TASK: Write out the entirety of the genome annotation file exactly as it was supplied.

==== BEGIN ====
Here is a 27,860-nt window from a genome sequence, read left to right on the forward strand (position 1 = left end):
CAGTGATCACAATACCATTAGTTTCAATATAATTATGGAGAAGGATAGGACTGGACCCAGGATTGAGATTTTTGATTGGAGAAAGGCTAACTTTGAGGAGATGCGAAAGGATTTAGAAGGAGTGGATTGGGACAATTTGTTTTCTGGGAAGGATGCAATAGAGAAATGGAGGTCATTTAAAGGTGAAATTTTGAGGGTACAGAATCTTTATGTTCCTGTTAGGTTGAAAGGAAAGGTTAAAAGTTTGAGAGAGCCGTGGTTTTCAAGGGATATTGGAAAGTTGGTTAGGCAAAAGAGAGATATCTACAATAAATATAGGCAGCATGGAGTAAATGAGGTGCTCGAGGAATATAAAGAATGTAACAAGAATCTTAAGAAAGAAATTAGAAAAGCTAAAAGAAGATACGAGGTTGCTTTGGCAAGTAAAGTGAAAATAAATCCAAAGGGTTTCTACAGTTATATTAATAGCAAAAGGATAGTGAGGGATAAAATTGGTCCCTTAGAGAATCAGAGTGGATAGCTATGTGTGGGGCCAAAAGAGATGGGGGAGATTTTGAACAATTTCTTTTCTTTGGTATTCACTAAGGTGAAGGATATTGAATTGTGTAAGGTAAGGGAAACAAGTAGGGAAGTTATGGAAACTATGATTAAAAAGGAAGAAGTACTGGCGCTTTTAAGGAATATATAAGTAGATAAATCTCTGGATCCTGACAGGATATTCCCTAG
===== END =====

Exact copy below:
Here is a 27,860-nt window from a genome sequence, read left to right on the forward strand (position 1 = left end):
CAGTGATCACAATACCATTAGTTTCAATATAATTATGGAGAAGGATAGGACTGGACCCAGGATTGAGATTTTTGATTGGAGAAAGGCTAACTTTGAGGAGATGCGAAAGGATTTAGAAGGAGTGGATTGGGACAATTTGTTTTCTGGGAAGGATGCAATAGAGAAATGGAGGTCATTTAAAGGTGAAATTTTGAGGGTACAGAATCTTTATGTTCCTGTTAGGTTGAAAGGAAAGGTTAAAAGTTTGAGAGAGCCGTGGTTTTCAAGGGATATTGGAAAGTTGGTTAGGCAAAAGAGAGATATCTACAATAAATATAGGCAGCATGGAGTAAATGAGGTGCTCGAGGAATATAAAGAATGTAACAAGAATCTTAAGAAAGAAATTAGAAAAGCTAAAAGAAGATACGAGGTTGCTTTGGCAAGTAAAGTGAAAATAAATCCAAAGGGTTTCTACAGTTATATTAATAGCAAAAGGATAGTGAGGGATAAAATTGGTCCCTTAGAGAATCAGAGTGGATAGCTATGTGTGGGGCCAAAAGAGATGGGGGAGATTTTGAACAATTTCTTTTCTTTGGTATTCACTAAGGTGAAGGATATTGAATTGTGTAAGGTAAGGGAAACAAGTAGGGAAGTTATGGAAACTATGATTAAAAAGGAAGAAGTACTGGCGCTTTTAAGGAATATATAAGTAGATAAATCTCTGGATCCTGACAGGATATTCCCTAG